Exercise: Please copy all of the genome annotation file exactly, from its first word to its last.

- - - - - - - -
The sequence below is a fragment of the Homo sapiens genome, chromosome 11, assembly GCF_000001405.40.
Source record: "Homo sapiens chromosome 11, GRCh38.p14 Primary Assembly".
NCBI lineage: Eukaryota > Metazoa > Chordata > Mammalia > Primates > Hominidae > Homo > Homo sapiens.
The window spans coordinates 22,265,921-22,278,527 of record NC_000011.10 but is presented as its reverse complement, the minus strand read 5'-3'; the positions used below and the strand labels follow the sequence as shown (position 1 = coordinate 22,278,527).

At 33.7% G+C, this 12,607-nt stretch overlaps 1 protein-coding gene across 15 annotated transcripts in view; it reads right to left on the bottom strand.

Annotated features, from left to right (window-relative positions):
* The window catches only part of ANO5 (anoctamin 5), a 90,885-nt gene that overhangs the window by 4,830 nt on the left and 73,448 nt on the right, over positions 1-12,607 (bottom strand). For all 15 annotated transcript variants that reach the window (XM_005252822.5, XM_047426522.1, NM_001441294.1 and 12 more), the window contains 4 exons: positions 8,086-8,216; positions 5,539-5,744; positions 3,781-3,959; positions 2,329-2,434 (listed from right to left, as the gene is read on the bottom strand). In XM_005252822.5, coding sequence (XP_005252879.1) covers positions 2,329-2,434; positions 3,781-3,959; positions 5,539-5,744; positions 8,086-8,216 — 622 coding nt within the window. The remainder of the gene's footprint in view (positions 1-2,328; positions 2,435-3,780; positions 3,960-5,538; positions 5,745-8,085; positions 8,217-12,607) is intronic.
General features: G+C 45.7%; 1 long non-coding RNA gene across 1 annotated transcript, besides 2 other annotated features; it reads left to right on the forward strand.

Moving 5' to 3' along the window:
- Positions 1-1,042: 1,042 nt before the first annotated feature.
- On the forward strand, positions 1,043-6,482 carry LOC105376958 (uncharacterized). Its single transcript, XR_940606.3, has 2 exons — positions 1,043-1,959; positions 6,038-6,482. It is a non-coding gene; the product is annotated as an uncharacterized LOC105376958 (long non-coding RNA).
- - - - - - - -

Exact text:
The sequence below is a fragment of the Homo sapiens genome, chromosome 11, assembly GCF_000001405.40.
Source record: "Homo sapiens chromosome 11, GRCh38.p14 Primary Assembly".
NCBI lineage: Eukaryota > Metazoa > Chordata > Mammalia > Primates > Hominidae > Homo > Homo sapiens.
The window spans coordinates 22,265,921-22,278,527 of record NC_000011.10 but is presented as its reverse complement, the minus strand read 5'-3'; the positions used below and the strand labels follow the sequence as shown (position 1 = coordinate 22,278,527).

At 33.7% G+C, this 12,607-nt stretch overlaps 1 protein-coding gene across 15 annotated transcripts in view; it reads right to left on the bottom strand.

Annotated features, from left to right (window-relative positions):
* The window catches only part of ANO5 (anoctamin 5), a 90,885-nt gene that overhangs the window by 4,830 nt on the left and 73,448 nt on the right, over positions 1-12,607 (bottom strand). For all 15 annotated transcript variants that reach the window (XM_005252822.5, XM_047426522.1, NM_001441294.1 and 12 more), the window contains 4 exons: positions 8,086-8,216; positions 5,539-5,744; positions 3,781-3,959; positions 2,329-2,434 (listed from right to left, as the gene is read on the bottom strand). In XM_005252822.5, coding sequence (XP_005252879.1) covers positions 2,329-2,434; positions 3,781-3,959; positions 5,539-5,744; positions 8,086-8,216 — 622 coding nt within the window. The remainder of the gene's footprint in view (positions 1-2,328; positions 2,435-3,780; positions 3,960-5,538; positions 5,745-8,085; positions 8,217-12,607) is intronic.
General features: G+C 45.7%; 1 long non-coding RNA gene across 1 annotated transcript, besides 2 other annotated features; it reads left to right on the forward strand.

Moving 5' to 3' along the window:
- Positions 1-1,042: 1,042 nt before the first annotated feature.
- On the forward strand, positions 1,043-6,482 carry LOC105376958 (uncharacterized). Its single transcript, XR_940606.3, has 2 exons — positions 1,043-1,959; positions 6,038-6,482. It is a non-coding gene; the product is annotated as an uncharacterized LOC105376958 (long non-coding RNA).